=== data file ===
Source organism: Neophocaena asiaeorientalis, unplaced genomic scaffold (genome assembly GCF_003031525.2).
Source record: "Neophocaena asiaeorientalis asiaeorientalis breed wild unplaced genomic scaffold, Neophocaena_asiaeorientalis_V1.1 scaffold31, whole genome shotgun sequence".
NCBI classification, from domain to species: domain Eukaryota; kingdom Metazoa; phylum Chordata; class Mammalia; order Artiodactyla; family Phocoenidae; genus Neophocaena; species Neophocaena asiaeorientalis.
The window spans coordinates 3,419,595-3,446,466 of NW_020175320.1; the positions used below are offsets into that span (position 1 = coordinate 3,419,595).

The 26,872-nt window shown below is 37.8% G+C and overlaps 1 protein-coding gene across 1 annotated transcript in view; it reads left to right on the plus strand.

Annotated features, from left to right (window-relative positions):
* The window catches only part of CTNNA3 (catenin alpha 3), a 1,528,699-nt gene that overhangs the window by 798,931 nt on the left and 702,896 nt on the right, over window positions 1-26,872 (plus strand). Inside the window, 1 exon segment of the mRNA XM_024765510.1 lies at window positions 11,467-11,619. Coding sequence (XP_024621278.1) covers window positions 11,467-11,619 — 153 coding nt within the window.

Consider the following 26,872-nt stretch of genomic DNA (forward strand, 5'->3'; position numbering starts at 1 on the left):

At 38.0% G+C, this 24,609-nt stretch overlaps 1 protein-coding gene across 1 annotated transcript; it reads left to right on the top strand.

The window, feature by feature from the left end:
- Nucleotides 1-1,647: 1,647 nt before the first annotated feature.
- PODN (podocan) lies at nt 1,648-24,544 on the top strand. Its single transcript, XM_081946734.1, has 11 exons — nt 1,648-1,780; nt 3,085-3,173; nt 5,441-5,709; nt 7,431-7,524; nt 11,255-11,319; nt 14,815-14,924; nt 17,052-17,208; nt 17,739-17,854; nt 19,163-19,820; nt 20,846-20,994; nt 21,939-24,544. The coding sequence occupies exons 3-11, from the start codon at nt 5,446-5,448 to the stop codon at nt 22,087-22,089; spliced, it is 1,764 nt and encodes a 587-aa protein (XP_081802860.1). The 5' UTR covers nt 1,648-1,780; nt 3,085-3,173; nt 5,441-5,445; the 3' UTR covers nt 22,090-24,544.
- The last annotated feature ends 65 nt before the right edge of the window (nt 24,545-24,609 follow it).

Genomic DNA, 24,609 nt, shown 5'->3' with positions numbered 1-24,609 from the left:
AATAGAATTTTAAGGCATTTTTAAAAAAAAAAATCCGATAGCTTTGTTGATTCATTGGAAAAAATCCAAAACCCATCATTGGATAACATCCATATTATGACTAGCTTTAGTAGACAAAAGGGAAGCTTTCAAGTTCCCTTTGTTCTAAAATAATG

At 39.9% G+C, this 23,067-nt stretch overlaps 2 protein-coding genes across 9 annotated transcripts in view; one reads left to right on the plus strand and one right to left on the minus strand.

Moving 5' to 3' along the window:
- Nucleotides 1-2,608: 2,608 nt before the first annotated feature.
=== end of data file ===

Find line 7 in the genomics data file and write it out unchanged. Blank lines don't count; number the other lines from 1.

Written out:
* The window catches only part of CTNNA3 (catenin alpha 3), a 1,528,699-nt gene that overhangs the window by 798,931 nt on the left and 702,896 nt on the right, over window positions 1-26,872 (plus strand). Inside the window, 1 exon segment of the mRNA XM_024765510.1 lies at window positions 11,467-11,619. Coding sequence (XP_024621278.1) covers window positions 11,467-11,619 — 153 coding nt within the window.